The Foreshore Listens
Inspired by the mixed texture of self-published artist zines The Foreshore Listens responds to, expands on, and incorporates elements of The Foreshore sessions. The process of developing these audio works started with recordings commissioned from past Foreshore Session presenters. Invited to consider to a series of prompts from a foreshore in the distant future the responses range from ambient recordings to poetry to foley of a longed-for place. These are by Bracken Hanuse Corlett, Lindsay Dobbin, Journée sans Culture, Laiwan, Justin Langlois, Cecily Nicholson, Kristina Lee Podesva, Carol Sawyer, and Jay White and can be listened to below independent of the zines.
Vanessa Campbell, Stacey Ho, Sarah Moore, and Dan Pon were then invited to work from the session recordings, the commissioned works, and to make curated or commissioned additions to the existing material. In their work they have drawn out complex constellations of thought and insight otherwise latent in the series and crystallizes their depth and urgency.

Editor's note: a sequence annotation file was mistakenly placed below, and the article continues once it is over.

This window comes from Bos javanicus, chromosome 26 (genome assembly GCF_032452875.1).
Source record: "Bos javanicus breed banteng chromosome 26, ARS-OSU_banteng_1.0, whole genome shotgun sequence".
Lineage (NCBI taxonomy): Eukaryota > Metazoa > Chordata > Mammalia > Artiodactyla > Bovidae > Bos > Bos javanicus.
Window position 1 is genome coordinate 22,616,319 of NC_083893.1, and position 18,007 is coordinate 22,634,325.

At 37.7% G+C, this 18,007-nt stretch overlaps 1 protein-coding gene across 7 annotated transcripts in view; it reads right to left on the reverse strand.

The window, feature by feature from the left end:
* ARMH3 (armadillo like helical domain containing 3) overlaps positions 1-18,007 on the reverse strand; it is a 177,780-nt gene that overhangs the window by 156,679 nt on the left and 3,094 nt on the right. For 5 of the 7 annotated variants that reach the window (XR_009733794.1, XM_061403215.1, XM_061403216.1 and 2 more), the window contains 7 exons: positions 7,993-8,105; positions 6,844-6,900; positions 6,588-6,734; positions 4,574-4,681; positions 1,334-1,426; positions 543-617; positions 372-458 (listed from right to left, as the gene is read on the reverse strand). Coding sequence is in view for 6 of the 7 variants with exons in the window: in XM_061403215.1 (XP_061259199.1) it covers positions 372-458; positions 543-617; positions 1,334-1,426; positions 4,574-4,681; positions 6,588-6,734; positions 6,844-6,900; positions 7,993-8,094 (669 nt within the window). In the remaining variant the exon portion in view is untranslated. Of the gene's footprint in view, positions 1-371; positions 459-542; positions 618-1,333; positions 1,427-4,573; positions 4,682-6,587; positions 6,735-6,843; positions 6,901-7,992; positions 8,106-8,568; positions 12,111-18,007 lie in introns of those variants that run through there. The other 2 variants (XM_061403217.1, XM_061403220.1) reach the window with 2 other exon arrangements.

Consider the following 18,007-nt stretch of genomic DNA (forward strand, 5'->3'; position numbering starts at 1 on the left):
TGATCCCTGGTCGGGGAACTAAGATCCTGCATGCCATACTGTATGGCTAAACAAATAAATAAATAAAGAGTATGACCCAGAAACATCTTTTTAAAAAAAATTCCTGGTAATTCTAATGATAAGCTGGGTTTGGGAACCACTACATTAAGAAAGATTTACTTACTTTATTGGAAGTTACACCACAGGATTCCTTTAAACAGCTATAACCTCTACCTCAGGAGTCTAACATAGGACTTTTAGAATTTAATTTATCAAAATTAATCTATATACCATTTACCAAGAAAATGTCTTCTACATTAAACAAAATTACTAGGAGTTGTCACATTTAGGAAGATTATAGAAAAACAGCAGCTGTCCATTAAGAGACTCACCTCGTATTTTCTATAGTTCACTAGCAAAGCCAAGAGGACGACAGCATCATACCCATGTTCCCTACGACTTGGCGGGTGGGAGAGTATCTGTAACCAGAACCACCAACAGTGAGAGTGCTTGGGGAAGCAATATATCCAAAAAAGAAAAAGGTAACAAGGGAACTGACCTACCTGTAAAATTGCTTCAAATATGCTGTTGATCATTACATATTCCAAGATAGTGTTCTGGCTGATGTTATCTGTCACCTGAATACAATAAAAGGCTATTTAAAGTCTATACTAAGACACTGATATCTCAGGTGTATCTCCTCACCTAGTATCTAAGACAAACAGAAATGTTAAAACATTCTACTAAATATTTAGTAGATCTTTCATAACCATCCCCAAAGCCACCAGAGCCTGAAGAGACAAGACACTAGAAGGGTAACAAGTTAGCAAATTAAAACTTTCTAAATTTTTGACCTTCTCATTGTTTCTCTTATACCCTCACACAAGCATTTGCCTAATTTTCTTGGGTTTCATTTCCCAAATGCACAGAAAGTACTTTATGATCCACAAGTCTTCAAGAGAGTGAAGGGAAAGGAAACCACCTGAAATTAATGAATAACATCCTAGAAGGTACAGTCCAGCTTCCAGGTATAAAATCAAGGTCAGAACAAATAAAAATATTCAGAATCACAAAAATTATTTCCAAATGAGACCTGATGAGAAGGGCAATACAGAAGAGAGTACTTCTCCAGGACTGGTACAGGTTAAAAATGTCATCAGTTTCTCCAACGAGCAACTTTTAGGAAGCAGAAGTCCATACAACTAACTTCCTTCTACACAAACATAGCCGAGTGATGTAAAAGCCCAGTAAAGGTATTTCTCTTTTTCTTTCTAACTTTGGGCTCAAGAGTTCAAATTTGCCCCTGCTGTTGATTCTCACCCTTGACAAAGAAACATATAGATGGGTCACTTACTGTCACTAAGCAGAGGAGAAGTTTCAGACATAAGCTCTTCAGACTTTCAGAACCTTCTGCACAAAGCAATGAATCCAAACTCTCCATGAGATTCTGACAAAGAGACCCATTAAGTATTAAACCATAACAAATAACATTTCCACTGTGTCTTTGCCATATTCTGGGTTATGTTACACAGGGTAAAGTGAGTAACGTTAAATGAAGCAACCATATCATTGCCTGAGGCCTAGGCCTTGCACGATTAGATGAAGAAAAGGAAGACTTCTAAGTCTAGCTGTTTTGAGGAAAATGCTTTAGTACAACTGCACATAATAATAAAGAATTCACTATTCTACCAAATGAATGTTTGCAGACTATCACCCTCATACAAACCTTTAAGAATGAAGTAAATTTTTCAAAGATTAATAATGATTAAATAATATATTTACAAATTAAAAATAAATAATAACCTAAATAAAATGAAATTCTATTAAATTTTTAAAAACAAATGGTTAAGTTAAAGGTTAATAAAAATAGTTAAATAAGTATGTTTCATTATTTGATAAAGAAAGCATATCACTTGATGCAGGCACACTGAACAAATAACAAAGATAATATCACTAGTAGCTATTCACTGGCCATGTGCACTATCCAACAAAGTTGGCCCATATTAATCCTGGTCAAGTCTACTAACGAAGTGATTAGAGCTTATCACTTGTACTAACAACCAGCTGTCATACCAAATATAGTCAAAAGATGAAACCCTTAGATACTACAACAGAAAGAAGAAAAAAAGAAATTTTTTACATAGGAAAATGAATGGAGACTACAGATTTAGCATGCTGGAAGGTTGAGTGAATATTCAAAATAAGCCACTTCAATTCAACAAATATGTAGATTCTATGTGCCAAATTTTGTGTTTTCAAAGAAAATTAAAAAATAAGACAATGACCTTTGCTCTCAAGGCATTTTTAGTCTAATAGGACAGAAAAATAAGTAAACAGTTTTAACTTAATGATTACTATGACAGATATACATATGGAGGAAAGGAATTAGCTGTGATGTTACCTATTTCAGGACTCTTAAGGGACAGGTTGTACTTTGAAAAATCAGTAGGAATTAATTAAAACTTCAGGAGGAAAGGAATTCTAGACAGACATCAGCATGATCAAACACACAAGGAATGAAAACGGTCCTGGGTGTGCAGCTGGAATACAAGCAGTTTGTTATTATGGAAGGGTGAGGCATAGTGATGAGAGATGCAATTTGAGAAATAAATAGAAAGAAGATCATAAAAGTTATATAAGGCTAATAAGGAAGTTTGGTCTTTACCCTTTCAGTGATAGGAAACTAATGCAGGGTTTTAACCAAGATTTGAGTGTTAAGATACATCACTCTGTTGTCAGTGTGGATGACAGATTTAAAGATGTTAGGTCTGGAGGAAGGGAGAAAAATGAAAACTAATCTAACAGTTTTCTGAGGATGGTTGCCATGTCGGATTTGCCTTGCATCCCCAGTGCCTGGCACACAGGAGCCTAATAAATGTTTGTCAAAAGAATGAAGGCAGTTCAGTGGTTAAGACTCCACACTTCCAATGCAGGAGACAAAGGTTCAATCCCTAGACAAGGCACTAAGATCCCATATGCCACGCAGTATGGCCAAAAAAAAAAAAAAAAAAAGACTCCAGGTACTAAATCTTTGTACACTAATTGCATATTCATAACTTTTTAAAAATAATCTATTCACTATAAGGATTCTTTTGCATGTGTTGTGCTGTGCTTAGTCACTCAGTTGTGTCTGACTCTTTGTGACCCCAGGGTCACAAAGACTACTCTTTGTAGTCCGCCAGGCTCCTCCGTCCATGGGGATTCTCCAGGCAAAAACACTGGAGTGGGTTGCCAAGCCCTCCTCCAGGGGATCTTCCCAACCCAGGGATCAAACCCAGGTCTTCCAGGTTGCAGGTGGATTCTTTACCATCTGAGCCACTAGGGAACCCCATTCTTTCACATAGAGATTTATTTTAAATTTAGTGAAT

Embodiment – Stacy Ho
In developing this podcast I return to thinking about the body as it is situated within histories and power structures that include entities such as the land, plants, animals, and other human beings. The continuous exchange between the personal and the social flows through the point of the body. For me, it is important to consider how queer, speculative, and collective gestures enacted by the body can move toward accessibility and justice, or as Denise Ferreira Da Silva phrases it “nothing less than the end of the world as we know it, which is decolonization”. The voice may be understood as a sonic manifestation of the body. Outwardly, it carries and transmits knowledge through oral, musical, vernacular, and narrative traditions. However the voice is also breath, involuntary noise, and the silence through which you can hear a heartbeat.